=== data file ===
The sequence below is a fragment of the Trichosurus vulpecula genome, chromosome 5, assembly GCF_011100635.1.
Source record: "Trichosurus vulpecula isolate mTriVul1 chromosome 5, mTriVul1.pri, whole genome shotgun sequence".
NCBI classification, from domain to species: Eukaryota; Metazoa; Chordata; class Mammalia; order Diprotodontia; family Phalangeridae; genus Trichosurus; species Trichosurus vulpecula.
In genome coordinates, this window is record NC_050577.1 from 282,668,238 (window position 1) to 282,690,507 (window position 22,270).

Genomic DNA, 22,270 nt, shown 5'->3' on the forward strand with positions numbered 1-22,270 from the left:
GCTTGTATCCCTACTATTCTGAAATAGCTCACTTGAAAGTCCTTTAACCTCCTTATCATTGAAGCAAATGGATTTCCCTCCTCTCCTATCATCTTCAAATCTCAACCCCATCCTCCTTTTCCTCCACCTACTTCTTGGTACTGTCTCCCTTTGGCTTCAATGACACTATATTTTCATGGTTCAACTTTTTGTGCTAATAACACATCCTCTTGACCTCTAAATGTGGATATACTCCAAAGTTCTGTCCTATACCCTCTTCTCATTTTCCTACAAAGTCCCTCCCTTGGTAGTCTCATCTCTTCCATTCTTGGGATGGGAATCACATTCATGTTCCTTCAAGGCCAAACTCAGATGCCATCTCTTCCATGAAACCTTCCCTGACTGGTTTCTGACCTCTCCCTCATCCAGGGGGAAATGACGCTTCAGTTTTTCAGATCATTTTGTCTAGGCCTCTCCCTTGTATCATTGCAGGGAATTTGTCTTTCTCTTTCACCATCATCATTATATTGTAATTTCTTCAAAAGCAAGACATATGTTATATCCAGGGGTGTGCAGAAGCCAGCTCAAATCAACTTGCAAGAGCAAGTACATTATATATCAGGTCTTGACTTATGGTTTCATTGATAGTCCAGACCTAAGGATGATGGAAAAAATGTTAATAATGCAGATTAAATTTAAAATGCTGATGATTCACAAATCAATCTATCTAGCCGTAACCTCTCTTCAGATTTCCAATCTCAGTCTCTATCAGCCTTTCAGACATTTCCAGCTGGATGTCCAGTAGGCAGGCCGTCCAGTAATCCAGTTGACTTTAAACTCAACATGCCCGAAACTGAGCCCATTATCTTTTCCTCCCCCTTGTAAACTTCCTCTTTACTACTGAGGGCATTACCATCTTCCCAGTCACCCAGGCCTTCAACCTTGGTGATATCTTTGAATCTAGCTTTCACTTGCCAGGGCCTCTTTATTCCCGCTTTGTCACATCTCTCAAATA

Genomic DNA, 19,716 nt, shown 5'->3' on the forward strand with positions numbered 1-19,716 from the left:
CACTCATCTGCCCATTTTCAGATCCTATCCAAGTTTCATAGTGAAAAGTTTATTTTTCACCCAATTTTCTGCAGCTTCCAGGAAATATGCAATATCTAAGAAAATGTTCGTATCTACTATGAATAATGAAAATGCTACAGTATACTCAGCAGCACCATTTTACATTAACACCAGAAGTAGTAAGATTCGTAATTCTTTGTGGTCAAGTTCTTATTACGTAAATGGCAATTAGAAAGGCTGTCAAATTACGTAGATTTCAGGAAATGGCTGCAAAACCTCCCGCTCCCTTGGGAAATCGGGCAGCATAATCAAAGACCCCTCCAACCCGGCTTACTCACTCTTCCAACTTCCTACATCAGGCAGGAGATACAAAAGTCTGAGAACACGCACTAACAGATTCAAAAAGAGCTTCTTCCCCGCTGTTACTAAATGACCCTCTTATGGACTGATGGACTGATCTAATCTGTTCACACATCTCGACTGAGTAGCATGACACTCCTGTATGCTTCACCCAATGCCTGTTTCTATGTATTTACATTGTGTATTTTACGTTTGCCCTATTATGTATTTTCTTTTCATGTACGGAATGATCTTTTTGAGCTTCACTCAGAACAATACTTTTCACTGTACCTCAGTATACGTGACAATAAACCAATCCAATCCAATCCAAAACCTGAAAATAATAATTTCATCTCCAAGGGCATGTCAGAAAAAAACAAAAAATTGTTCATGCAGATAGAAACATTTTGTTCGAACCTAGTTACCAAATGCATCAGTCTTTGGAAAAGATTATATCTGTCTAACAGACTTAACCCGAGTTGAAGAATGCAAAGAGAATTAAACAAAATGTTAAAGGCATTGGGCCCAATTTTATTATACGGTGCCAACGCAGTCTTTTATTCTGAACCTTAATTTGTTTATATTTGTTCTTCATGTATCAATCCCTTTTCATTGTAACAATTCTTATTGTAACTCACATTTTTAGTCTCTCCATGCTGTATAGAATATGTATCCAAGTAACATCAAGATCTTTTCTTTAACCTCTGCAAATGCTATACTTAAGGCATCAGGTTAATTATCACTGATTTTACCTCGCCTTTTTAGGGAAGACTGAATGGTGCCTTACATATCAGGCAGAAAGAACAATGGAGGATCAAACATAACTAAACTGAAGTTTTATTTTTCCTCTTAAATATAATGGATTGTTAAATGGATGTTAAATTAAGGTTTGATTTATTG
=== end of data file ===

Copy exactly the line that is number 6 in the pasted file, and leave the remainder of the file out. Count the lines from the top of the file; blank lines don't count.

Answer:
GCTTGTATCCCTACTATTCTGAAATAGCTCACTTGAAAGTCCTTTAACCTCCTTATCATTGAAGCAAATGGATTTCCCTCCTCTCCTATCATCTTCAAATCTCAACCCCATCCTCCTTTTCCTCCACCTACTTCTTGGTACTGTCTCCCTTTGGCTTCAATGACACTATATTTTCATGGTTCAACTTTTTGTGCTAATAACACATCCTCTTGACCTCTAAATGTGGATATACTCCAAAGTTCTGTCCTATACCCTCTTCTCATTTTCCTACAAAGTCCCTCCCTTGGTAGTCTCATCTCTTCCATTCTTGGGATGGGAATCACATTCATGTTCCTTCAAGGCCAAACTCAGATGCCATCTCTTCCATGAAACCTTCCCTGACTGGTTTCTGACCTCTCCCTCATCCAGGGGGAAATGACGCTTCAGTTTTTCAGATCATTTTGTCTAGGCCTCTCCCTTGTATCATTGCAGGGAATTTGTCTTTCTCTTTCACCATCATCATTATATTGTAATTTCTTCAAAAGCAAGACATATGTTATATCCAGGGGTGTGCAGAAGCCAGCTCAAATCAACTTGCAAGAGCAAGTACATTATATATCAGGTCTTGACTTATGGTTTCATTGATAGTCCAGACCTAAGGATGATGGAAAAAATGTTAATAATGCAGATTAAATTTAAAATGCTGATGATTCACAAATCAATCTATCTAGCCGTAACCTCTCTTCAGATTTCCAATCTCAGTCTCTATCAGCCTTTCAGACATTTCCAGCTGGATGTCCAGTAGGCAGGCCGTCCAGTAATCCAGTTGACTTTAAACTCAACATGCCCGAAACTGAGCCCATTATCTTTTCCTCCCCCTTGTAAACTTCCTCTTTACTACTGAGGGCATTACCATCTTCCCAGTCACCCAGGCCTTCAACCTTGGTGATATCTTTGAATCTAGCTTTCACTTGCCAGGGCCTCTTTATTCCCGCTTTGTCACATCTCTCAAATA